I‘ve encountered the dreaded “Read-Only File System” error on more than one occasion. It can be quite frustrating, especially when you are in the middle of an important task. Luckily, I’ve developed some tried and tested strategies to fix this error, which I’m excited to share with you today. In this article, we will delve into the causes of the error, troubleshooting tips, and ways to prevent it from happening again. So, let’s get started!
Understanding the “Read-Only File System” error
The “Read-Only File System” error occurs when the Linux kernel, in our case Ubuntu, mounts the file system in read-only mode.
fosslinux@test:~$ sudo service apache2 start [sudo] password for username: sudo: unable to open /var/lib/sudo/username/1: Read-only file system * Starting web server apache2 (30)Read-only file system: apache2: could not open error log file /var/log/apache2/error.log. Unable to open logs Action 'start' failed. The Apache error log may have more information.
This mode prevents users from making any modifications to the file system, including adding, deleting, or modifying files. While this can be a useful feature for protecting sensitive data, it becomes problematic when you need to make changes and are unable to do so.
Causes of the error
The error can be triggered by various factors, such as:
- File System Corruption: When the file system is corrupted, Ubuntu might choose to mount it as read-only to prevent further damage.
- Improper System Shutdown: Abrupt power loss or an unclean system shutdown can lead to a read-only file system.
- Hardware Issues: Faulty hard drives or damaged sectors can cause the file system to switch to read-only mode.
- Incorrect File System Configuration: Mistakes in the /etc/fstab file or other configuration files can result in a read-only file system.
Troubleshooting tips and tricks
To address the “Read-Only File System” error on Ubuntu, follow these steps:
1) Restart your system!
Sometimes, a simple restart can fix the issue. However, don’t rely on this as a permanent solution.
2) Check for file system errors
Use the ‘fsck’ command to check for and fix any file system errors. Before running ‘fsck’, ensure that the affected partition is not mounted. Open a terminal and run the following command:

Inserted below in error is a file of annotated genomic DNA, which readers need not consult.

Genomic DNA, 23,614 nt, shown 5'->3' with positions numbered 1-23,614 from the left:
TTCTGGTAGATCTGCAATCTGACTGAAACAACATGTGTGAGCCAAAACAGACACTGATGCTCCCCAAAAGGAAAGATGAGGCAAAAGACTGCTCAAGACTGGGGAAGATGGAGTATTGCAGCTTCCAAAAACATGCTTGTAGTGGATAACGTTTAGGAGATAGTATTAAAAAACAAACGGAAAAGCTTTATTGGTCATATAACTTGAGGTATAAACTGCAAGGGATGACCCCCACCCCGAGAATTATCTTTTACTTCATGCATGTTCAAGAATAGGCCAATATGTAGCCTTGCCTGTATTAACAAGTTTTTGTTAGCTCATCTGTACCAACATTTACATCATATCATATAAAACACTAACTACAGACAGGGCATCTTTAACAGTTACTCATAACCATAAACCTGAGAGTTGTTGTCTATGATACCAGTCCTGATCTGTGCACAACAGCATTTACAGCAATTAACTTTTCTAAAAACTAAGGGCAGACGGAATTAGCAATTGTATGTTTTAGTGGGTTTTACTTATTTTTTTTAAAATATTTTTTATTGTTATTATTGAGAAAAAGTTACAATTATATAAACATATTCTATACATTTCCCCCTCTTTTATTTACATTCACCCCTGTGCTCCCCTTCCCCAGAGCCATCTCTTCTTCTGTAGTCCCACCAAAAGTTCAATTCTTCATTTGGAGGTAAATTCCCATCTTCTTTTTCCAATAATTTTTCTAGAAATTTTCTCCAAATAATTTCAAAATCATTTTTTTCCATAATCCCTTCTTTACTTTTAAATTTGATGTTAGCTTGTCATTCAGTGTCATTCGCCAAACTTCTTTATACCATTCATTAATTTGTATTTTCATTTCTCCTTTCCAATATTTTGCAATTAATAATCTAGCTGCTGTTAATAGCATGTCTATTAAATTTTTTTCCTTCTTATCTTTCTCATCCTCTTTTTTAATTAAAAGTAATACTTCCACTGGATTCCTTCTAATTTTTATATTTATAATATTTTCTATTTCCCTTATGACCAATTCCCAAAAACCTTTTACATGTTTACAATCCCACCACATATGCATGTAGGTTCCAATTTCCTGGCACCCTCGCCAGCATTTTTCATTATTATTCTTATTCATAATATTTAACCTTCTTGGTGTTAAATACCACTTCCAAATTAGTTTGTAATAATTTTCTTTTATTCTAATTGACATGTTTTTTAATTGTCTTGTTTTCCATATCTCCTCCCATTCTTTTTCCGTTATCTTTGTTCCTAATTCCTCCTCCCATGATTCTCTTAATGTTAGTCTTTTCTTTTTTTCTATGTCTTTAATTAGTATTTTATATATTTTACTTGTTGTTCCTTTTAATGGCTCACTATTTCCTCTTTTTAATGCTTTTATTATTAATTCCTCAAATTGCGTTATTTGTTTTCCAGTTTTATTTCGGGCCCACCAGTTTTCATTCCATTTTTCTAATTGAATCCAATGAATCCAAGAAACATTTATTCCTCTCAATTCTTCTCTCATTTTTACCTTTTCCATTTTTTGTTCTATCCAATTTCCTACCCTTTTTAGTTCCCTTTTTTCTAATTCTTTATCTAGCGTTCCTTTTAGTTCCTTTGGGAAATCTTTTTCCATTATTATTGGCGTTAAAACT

sudo fsck -Af
This will check the file system for errors and attempt to repair them if possible.
3) Remount the file system with read-write permissions
You can try remounting the file system with read-write permissions using the ‘mount’ command:
sudo mount -o remount,rw /dev/sdXY /mount_point
Replace ‘sdXY’ with your partition identifier and ‘/mount_point’ with the appropriate mount point.
4) Examine the /etc/fstab file
The /etc/fstab file is a configuration file in Linux systems, including Ubuntu, that contains information about filesystems and how they should be mounted during the boot process. It stands for “file system table.” Each line in the /etc/fstab file represents a filesystem, including its mount point, filesystem type, mount options, and other parameters.
To examine the /etc/fstab file and check for any misconfigurations or incorrect entries, follow these steps:
Open a terminal window.
To view the contents of the /etc/fstab file, use the cat command:
Carefully examine each line in the /etc/fstab file. Each line has six fields, separated by spaces or tabs:
- Field 1: The device or filesystem UUID (Universally Unique Identifier). This can be a device file like /dev/sda1 or a UUID like UUID=xxxxxxxx-xxxx-xxxx-xxxx-xxxxxxxxxxxx.
- Field 2: The mount point, which is the directory where the filesystem will be mounted, such as /, /home, or /var.
- Field 3: The filesystem type, like ext4, btrfs, xfs, or swap.